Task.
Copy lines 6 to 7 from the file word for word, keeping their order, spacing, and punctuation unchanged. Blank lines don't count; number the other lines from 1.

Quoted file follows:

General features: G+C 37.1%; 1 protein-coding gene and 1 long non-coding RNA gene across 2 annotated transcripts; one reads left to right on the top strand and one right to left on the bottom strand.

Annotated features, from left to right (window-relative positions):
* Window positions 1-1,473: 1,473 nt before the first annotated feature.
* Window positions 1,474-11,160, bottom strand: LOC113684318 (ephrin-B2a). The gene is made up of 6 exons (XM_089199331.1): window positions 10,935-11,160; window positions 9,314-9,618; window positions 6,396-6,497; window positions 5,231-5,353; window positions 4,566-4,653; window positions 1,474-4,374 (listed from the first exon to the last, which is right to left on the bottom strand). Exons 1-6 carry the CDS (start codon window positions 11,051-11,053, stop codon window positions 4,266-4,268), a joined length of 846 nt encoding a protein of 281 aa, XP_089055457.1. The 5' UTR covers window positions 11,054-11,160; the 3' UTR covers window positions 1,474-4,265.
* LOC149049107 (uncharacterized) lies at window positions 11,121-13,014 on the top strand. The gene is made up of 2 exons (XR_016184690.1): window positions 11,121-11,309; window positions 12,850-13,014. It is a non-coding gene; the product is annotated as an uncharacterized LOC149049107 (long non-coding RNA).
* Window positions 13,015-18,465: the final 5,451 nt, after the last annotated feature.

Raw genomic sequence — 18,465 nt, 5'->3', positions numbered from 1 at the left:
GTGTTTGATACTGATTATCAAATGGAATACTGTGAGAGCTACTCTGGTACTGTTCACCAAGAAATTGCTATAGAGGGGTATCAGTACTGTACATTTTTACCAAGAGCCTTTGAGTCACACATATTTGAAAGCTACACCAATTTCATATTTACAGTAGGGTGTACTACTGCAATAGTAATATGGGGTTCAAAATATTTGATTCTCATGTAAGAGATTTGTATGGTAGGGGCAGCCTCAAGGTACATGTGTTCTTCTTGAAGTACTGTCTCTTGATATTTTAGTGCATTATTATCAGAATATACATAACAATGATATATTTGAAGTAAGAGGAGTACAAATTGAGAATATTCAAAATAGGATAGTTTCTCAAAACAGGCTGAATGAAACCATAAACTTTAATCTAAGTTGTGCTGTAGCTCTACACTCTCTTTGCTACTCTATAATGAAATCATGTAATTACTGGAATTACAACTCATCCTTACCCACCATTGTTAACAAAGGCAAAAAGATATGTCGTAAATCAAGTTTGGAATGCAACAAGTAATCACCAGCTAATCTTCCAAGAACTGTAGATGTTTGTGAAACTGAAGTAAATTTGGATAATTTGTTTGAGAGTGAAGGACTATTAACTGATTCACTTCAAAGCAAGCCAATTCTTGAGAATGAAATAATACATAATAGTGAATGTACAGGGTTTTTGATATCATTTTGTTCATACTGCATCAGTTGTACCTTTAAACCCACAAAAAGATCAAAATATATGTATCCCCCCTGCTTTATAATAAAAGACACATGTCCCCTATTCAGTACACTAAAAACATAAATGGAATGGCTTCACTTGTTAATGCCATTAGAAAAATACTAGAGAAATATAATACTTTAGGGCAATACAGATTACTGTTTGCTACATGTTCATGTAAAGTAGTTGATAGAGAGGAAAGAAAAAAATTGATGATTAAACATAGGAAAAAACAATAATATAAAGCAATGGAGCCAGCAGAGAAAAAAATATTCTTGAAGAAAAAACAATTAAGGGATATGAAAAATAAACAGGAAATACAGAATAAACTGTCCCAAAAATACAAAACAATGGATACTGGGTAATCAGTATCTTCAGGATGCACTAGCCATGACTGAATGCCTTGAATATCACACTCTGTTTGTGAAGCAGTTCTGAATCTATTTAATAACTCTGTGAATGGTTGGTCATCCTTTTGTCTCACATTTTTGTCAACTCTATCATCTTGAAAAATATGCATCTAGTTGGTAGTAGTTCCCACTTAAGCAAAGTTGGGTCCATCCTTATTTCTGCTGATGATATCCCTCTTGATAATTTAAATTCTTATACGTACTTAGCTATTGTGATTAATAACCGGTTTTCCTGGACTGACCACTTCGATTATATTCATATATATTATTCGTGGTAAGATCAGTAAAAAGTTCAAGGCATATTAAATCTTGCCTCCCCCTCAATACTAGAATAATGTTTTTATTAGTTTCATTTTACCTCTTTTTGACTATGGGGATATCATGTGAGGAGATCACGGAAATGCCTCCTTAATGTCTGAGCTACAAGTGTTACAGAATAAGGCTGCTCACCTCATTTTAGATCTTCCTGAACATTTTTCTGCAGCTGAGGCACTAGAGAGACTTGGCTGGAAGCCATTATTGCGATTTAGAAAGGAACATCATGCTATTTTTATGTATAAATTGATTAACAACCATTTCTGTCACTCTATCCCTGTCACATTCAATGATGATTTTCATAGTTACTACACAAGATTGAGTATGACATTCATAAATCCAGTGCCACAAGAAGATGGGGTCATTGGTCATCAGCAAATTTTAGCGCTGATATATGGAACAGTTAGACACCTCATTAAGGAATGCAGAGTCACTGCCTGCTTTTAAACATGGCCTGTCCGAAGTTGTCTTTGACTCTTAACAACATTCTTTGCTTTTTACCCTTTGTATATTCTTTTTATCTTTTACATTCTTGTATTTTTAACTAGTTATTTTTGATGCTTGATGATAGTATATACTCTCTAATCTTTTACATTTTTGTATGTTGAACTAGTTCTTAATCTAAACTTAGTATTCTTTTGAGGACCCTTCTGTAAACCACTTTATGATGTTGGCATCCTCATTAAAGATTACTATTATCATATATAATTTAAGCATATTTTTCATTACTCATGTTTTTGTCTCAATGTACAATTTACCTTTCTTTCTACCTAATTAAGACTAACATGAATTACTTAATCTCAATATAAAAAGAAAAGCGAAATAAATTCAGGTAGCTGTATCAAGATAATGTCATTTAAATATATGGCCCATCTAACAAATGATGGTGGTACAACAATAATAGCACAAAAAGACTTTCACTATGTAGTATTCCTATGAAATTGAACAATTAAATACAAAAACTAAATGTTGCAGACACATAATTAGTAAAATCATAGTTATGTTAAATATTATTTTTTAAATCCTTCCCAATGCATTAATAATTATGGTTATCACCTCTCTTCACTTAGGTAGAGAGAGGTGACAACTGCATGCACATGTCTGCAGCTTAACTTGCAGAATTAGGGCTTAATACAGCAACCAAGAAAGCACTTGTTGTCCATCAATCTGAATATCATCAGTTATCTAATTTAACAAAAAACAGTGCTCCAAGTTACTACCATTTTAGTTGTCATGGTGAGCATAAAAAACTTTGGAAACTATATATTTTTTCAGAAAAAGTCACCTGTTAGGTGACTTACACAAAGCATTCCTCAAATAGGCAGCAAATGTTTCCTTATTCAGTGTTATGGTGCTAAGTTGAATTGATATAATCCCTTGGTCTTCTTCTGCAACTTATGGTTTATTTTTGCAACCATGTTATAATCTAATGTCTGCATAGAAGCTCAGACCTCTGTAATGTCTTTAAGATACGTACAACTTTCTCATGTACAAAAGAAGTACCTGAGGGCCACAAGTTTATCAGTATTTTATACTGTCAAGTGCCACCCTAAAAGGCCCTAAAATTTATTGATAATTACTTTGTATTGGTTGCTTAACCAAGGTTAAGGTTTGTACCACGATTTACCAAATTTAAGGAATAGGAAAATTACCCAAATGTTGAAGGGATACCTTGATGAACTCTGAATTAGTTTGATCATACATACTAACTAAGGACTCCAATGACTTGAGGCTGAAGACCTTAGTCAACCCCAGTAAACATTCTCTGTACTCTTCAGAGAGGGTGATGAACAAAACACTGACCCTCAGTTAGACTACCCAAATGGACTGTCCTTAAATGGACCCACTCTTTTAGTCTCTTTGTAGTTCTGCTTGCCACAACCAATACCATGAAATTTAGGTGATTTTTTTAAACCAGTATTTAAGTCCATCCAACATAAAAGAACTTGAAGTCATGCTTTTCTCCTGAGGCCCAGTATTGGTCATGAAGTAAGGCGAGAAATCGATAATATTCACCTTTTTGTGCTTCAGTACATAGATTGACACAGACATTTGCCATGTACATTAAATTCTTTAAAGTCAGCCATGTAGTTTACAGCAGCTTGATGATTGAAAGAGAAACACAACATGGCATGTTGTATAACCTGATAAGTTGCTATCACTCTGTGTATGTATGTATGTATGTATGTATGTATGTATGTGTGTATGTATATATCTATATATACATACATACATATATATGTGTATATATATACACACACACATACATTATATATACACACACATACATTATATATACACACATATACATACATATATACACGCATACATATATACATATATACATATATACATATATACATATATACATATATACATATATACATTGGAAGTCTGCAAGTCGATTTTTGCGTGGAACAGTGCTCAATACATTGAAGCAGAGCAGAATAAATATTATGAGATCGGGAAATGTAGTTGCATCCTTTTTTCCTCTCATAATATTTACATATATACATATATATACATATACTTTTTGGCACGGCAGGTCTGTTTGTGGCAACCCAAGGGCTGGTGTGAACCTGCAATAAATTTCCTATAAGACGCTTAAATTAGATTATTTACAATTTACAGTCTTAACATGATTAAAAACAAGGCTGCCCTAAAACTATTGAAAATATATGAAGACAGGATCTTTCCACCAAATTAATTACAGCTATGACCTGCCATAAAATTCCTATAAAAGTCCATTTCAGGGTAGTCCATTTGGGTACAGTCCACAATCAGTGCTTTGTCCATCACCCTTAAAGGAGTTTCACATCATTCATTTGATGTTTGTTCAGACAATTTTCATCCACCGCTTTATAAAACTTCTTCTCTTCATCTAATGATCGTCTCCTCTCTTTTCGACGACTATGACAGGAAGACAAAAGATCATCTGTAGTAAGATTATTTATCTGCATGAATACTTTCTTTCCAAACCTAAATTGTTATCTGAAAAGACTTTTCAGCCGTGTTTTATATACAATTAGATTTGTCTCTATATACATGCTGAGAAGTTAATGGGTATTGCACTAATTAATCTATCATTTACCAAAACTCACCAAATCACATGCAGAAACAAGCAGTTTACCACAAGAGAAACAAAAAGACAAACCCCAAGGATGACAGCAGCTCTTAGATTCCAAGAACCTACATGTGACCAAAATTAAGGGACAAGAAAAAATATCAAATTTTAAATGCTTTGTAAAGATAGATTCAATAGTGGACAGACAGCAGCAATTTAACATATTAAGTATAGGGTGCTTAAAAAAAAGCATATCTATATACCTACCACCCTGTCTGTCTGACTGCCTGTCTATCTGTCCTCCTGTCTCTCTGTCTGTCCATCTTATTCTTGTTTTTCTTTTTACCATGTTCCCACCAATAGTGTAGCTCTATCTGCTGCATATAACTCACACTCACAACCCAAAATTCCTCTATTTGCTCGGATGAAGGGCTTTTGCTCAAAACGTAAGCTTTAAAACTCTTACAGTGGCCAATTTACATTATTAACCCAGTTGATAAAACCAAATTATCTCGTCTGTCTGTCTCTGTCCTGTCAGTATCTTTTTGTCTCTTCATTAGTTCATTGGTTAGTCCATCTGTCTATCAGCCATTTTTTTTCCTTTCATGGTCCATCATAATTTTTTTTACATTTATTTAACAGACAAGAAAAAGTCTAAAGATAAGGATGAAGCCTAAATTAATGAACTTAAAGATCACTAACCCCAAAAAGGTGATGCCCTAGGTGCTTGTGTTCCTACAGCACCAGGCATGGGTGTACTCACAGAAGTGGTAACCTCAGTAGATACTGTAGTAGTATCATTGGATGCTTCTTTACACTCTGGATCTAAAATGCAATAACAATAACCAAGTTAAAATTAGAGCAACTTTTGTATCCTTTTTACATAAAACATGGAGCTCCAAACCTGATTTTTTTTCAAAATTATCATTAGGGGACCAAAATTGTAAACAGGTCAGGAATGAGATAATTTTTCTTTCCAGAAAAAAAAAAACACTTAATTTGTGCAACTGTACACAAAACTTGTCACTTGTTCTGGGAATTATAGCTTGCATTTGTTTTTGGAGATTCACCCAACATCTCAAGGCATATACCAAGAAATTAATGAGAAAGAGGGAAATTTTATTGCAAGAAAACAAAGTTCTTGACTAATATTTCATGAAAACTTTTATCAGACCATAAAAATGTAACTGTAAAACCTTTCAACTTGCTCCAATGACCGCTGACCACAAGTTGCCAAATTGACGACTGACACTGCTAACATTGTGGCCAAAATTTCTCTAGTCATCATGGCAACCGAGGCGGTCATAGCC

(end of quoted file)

* Window positions 13,015-18,465: the final 5,451 nt, after the last annotated feature.

Raw genomic sequence — 18,465 nt, 5'->3', positions numbered from 1 at the left: